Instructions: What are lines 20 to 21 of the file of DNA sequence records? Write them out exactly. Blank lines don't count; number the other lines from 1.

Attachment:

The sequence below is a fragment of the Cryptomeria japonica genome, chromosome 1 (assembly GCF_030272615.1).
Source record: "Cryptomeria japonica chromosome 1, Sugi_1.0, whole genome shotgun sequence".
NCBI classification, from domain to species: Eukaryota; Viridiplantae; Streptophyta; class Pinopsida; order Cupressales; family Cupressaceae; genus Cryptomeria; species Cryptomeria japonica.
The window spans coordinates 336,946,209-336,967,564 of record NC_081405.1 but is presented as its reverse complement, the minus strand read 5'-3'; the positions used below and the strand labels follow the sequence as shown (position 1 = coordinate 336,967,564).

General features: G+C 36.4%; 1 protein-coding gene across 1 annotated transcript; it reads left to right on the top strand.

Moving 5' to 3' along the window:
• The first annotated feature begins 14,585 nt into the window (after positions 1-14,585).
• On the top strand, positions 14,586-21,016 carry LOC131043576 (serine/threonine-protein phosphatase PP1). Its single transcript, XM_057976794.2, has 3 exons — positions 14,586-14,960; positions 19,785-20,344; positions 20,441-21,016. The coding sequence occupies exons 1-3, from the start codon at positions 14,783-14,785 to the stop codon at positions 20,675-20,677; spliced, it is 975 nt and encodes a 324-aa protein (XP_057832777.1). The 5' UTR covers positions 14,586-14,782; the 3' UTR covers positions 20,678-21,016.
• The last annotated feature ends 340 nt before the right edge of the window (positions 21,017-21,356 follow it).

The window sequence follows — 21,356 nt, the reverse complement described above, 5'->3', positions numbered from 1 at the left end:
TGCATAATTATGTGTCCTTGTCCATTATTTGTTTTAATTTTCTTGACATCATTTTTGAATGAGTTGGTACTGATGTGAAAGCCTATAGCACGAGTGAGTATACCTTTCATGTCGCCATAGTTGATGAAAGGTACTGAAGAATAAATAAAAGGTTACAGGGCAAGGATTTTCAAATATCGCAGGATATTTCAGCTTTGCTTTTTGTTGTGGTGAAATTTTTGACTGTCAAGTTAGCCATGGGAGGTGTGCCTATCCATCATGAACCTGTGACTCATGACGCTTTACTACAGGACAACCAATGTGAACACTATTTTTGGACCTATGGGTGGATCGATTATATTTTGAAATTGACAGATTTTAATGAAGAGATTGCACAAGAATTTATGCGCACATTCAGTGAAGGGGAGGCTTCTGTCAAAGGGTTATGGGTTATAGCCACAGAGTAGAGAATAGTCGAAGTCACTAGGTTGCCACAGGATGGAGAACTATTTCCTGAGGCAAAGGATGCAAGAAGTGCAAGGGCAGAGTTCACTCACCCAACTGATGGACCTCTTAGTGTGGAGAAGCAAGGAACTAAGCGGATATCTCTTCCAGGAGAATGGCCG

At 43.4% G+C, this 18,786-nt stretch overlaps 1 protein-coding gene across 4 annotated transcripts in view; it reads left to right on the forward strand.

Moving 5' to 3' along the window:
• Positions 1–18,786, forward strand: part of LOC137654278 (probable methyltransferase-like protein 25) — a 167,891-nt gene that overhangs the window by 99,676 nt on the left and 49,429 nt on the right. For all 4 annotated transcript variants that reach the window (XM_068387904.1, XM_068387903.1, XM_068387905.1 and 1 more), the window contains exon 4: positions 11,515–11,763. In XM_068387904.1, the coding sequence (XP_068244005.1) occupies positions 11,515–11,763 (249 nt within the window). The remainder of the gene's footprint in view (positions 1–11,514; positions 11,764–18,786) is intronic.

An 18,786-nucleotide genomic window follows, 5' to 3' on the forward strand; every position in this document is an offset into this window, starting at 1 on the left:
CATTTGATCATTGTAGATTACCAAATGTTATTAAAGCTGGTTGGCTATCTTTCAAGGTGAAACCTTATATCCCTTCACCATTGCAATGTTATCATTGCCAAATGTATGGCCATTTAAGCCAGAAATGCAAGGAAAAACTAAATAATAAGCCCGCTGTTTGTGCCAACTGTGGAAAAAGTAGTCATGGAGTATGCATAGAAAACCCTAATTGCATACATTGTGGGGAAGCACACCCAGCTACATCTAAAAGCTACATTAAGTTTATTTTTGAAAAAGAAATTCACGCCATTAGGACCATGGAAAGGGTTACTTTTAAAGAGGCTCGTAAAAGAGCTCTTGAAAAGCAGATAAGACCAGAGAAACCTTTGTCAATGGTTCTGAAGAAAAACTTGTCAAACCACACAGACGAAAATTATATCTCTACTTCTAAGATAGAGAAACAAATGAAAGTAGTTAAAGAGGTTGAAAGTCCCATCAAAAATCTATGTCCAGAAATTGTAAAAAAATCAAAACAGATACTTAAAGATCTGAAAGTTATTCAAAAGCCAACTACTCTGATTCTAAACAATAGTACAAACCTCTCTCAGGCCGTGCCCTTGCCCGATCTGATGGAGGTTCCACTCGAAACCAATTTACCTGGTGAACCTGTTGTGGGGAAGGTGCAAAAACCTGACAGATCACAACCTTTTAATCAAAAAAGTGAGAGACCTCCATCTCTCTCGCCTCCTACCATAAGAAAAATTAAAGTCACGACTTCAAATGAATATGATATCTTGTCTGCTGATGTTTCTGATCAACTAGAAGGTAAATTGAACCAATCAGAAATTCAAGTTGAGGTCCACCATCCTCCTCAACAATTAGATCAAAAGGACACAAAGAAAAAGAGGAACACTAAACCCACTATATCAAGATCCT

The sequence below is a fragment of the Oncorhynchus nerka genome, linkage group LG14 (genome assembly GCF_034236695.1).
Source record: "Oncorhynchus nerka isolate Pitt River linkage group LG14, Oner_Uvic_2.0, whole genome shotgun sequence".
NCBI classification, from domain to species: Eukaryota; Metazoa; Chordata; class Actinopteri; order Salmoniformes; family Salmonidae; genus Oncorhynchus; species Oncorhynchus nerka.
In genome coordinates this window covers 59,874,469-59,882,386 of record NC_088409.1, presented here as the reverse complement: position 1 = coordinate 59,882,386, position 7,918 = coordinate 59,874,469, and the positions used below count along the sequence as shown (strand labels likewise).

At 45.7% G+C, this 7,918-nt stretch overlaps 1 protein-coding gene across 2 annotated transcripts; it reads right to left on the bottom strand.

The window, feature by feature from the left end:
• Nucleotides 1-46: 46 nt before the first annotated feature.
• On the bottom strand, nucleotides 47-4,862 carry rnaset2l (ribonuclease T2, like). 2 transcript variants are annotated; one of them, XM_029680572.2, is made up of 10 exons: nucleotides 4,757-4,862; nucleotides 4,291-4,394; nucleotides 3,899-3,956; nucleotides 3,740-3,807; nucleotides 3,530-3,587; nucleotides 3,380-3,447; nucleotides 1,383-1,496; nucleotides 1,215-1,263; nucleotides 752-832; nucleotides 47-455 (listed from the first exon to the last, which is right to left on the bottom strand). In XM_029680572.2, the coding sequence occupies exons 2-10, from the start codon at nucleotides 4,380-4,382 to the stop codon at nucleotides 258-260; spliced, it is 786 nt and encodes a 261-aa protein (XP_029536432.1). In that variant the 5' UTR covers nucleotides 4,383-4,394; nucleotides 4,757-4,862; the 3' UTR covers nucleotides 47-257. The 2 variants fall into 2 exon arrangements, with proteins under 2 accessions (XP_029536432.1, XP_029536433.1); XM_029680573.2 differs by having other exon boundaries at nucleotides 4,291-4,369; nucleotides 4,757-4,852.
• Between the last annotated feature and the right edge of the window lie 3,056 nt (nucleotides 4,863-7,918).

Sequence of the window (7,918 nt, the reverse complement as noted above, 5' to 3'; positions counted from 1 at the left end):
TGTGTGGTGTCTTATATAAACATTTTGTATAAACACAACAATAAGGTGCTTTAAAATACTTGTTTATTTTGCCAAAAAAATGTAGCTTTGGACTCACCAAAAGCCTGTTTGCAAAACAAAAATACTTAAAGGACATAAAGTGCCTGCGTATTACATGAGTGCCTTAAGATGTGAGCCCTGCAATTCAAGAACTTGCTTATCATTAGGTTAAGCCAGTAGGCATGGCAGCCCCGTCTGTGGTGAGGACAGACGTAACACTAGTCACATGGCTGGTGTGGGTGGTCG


In genome coordinates this window covers 59,874,469-59,882,386 of record NC_088409.1, presented here as the reverse complement: position 1 = coordinate 59,882,386, position 7,918 = coordinate 59,874,469, and the positions used below count along the sequence as shown (strand labels likewise).

At 45.7% G+C, this 7,918-nt stretch overlaps 1 protein-coding gene across 2 annotated transcripts; it reads right to left on the bottom strand.